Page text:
Our God has chosen to reveal Himself through a story. He could have merely given us a list of His attributes, accolades, character traits, and qualifications for His role as God and called us to believe and trust Him on that alone, but He didn’t. Instead, He told us about His dealings with weak men like Abraham and Moses and King David. He told us about Egypt, the Exodus, and a nation called Israel. He told us about their prophets and poets and singers and songwriters. And then He gave us Jesus of Nazareth, whose personal story is, in many ways, common to every man - yet it is also so utterly unique because of His identity.
I've been thinking a lot about the 21 Egyptian Christians killed by ISIS in Libya for their faith earlier this week. The media has not only given us glimpse into this horrific situation, but has also put before the world a very potent witness of the worth of Jesus. From the moment I heard about what had happened and from the subsequent details that emerged over the next several days, I was very emotional. I was moved to tears when I saw the brother in the picture above saying his final prayers and when I heard that in the last moments of their lives that the Christians all cried in unison “Ya Rabbi Yasou’”, an Arabic phrase that means “Oh Lord Jesus”.
Over the past several years my friendship with Jesus has grown tremendously by studying His life. The 89 chapters of Matthew, Mark, Luke, and John offer far more than surface-level details about our Lord. The more I've sought clarity about Him through the four Gospels, the more I've realized that I've had some wrong assumptions about Him. Because I care about Him, I care about people knowing the truth about Him. So this post is the first of several where I'll talk about some common misconceptions about Jesus' life. I wanted to share some of them with you hoping that it might spark desire to know Him in truth. Here are five to get you started:
Perhaps the most critical period in the lives of young adults in America is their time in college. More habits are formed, more beliefs are challenged, and more long-term lifestyle choices like vocation and relationships are made during those four years than in any other stage of life.
The transition to college also presses questions of faith and spirituality on young adults. Some say that the current generation of college students is the largest since the 1960's, but the lowest percentage to grow up in church. And 90% of the students who were raised in the church may never return after their graduation from college. This means that during the college years, young adults are becoming disenfranchised with the church and with Jesus. This is a full-blown crisis.
It's easy to see that there are millions of Muslims worldwide who need to hear the Gospel, but it's also easy to forget about the prodigals and the unreached from our own churches and workplaces who may have just lived across the street from us.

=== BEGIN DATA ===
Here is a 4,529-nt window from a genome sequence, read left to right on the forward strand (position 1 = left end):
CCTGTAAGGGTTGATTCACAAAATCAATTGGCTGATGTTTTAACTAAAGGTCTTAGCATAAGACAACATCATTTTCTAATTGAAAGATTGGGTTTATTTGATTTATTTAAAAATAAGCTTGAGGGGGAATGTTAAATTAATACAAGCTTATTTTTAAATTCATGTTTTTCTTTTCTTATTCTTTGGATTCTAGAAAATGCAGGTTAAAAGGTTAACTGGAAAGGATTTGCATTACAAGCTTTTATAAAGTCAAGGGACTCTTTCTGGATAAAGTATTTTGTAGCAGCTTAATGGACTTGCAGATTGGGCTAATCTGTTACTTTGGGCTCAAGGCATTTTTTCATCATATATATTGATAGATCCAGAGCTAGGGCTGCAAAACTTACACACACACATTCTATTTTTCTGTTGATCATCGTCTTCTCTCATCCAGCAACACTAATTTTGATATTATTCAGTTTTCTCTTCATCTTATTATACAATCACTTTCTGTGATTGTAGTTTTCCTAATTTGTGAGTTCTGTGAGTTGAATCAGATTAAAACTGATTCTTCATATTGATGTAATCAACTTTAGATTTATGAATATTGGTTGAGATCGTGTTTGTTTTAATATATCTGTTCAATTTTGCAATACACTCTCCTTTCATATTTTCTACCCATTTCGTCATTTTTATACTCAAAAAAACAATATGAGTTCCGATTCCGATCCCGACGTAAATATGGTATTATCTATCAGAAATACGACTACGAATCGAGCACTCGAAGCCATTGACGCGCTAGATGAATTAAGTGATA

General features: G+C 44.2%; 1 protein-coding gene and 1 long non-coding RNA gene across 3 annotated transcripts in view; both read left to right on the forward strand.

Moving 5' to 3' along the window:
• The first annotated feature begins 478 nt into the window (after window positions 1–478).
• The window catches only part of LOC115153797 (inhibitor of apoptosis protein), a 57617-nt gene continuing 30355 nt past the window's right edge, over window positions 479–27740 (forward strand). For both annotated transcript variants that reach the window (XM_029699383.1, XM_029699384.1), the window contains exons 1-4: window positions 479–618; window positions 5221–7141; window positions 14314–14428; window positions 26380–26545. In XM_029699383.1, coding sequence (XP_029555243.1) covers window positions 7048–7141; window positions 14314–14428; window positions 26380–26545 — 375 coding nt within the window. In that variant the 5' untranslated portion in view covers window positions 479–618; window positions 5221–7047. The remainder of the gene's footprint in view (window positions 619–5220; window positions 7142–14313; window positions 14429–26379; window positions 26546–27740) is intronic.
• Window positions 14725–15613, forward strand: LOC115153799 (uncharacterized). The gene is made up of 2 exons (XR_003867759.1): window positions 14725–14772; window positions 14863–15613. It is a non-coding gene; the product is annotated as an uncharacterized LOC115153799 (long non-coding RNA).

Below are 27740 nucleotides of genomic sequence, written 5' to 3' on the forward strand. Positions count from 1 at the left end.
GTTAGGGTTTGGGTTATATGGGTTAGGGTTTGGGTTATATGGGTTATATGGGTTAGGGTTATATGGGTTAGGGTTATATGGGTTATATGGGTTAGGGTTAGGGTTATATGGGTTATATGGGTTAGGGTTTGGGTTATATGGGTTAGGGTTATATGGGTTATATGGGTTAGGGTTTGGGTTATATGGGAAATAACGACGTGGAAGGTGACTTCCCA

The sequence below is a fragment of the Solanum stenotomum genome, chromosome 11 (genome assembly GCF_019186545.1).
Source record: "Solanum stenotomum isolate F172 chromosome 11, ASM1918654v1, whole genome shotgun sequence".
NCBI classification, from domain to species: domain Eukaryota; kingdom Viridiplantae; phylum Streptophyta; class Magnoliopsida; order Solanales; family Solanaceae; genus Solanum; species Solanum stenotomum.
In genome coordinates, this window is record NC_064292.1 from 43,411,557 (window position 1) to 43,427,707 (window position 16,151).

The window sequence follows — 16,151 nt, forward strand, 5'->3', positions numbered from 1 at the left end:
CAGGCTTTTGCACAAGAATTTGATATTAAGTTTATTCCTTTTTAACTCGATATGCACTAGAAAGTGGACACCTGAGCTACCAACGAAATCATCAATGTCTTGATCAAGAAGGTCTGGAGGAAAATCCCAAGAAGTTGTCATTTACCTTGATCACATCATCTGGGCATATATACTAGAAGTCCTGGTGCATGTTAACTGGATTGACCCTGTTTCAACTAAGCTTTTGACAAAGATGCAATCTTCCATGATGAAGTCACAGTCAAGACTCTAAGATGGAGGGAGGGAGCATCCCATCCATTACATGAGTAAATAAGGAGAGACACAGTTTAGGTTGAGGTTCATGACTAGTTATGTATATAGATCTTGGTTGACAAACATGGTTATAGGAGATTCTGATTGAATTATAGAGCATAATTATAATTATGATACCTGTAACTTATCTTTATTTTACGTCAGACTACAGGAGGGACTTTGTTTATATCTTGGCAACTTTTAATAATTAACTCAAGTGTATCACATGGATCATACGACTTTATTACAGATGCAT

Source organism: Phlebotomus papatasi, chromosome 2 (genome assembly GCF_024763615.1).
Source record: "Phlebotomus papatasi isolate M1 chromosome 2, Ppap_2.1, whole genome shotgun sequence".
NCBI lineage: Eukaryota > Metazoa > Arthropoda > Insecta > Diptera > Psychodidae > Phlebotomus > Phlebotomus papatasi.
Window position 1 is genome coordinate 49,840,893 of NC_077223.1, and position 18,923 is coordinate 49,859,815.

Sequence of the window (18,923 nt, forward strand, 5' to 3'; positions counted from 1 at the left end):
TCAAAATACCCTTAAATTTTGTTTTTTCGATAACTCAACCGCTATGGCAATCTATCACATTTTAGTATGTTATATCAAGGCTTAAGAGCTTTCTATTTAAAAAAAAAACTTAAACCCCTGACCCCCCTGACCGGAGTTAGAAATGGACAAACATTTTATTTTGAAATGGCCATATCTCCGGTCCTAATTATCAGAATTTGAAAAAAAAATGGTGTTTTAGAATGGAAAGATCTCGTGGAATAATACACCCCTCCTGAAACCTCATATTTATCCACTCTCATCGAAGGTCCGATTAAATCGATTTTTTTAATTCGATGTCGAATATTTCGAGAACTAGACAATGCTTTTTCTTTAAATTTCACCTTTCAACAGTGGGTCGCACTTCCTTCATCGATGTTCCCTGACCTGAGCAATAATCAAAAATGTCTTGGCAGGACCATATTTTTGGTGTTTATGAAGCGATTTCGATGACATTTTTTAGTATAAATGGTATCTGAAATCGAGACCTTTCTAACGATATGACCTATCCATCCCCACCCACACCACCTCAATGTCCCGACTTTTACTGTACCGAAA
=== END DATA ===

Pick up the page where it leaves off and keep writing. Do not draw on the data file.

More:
Why are campus missionaries a vital part of the Gospel witness and the Great Commission? Here are five simple reasons:
“Until I come, devote yourself to the public reading of Scripture, to exhortation, to teaching.” (1 Timothy 4:13 ESV)
I believe the heart behind Paul's charge to Timothy was to strengthen his hearers' conviction of the veracity of the Law and the Prophets and to show them who Jesus of Nazareth was in light of those writings. In simpler terms, he was saying "Timothy, tell them the story. Help them believe it. Don't spare the details, and don't let them forget it."
With every new year comes new resolutions, new goals, and a fresh start for many things in life. One of the most important personal choices I’ve made for the past several years now is to read the Bible from cover to cover each year.
The Psalmist says “Your Word is a lamp unto my feet, and a light unto my path” (Psalm 119:105). As we sojourn as pilgrims in this evil age and patiently await the return of Jesus, the Scriptures are like a bright light on a dark night, guiding us and strengthening our faith, hope, and love until that Day. And not only does Bible reading remind us of God’s commands and give us Godly examples to follow, it shows us who Jesus really is. If we don’t know Him as He presents Himself in all of the Word, we will never be able to rightly magnify Him with our lives and we will never discover the true purpose for which He created us - to glorify Him and enjoy Him forever.
Perhaps the biggest hurdle I had to overcome in my resolve to read the Bible once per year was the hurdle of a schedule. It seemed like an extremely daunting task just to read 1189 chapters and over 31,000 verses, let alone to figure out how to split up all of that material into 365 manageable pieces.